Munich Personal RePEc Archive

Fictitious Capital and Crises

Meacci, Ferdinando (1998): Fictitious Capital and Crises. Published in: Bellofiore R. (ed.), Marxian Economics: A Reappraisal , Vol. Vol.1, No. London: Macmillan (1998): pp. 189-204.

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Abstract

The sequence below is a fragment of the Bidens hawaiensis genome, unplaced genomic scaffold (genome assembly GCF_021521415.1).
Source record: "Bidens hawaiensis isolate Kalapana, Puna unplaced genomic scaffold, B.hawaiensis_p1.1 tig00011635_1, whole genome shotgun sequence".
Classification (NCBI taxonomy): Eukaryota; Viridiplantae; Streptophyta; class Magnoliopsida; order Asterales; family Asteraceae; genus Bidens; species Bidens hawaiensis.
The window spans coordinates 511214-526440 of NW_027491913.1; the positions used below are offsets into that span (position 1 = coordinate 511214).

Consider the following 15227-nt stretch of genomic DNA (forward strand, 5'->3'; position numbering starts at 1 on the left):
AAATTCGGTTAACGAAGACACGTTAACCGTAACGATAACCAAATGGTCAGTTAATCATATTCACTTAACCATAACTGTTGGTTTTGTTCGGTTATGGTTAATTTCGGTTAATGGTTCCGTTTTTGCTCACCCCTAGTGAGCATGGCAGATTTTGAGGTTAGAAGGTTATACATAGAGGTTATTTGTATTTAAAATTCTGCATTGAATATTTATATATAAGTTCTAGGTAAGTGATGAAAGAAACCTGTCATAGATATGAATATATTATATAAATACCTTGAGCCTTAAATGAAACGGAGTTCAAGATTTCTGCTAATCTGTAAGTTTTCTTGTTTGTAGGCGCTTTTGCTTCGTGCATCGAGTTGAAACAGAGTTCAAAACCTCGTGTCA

This paper is concerned with chapters 25-35 of Part V, The Division of Profit into Interest and Profit of Enterprise, of Volume 3 of Capital. These chapters may be properly grouped in an ideal Part to be possibly titled "Credit and Crises, or Money Capital and Fictitious Capital" and is referred to in this paper as 'the unidentified Part'. This Part should be strictly considered as a follow-up of Part IV, The Transformation of Commodity Capital and Money Capital into Commodity-Dealing Capital and Money-Dealing Capital (Merchant's Capital) in the sense that while the former deals with the role played by merchant's capital, and particularly by money-dealing capital, the latter deals with the obstruction or perversion inflicted on this role by money capital being turned into fictitious capital by an improper use of credit. The paper is structured in three ideal sections. The aim of the first section is to clear the debris of 'the unidentified Part' and to reconstruct Marx's own thinking about the nature and role of credit and of fictitious capital in relation to the concept of merchant's capital and to the phenomenon of crises. On the contrary, the second section, which is mostly focused on different forms versus different sets of crises, highlights some contradictions in Marx's unsystematic treatment of the relations between financial and real crises. The third section is derived from the arguments set out in the previous two sections. Its aim is to assess Marx's similarity with Keynes on the matter of 'money as money' and of financial crises. Its conclusion (which is also the conclusion of the paper) is that this similarity, however strong with regard to the role of money as a store of value, is bound to collapse if Marx's law of the falling rate of profit is believed to be true. For in this case the fictitious-capital theory of crises developed in 'the unidentified Part' acquires a secondary importance while financial crises come to be viewed as a typical effect, rather than as the cause, of real crises.

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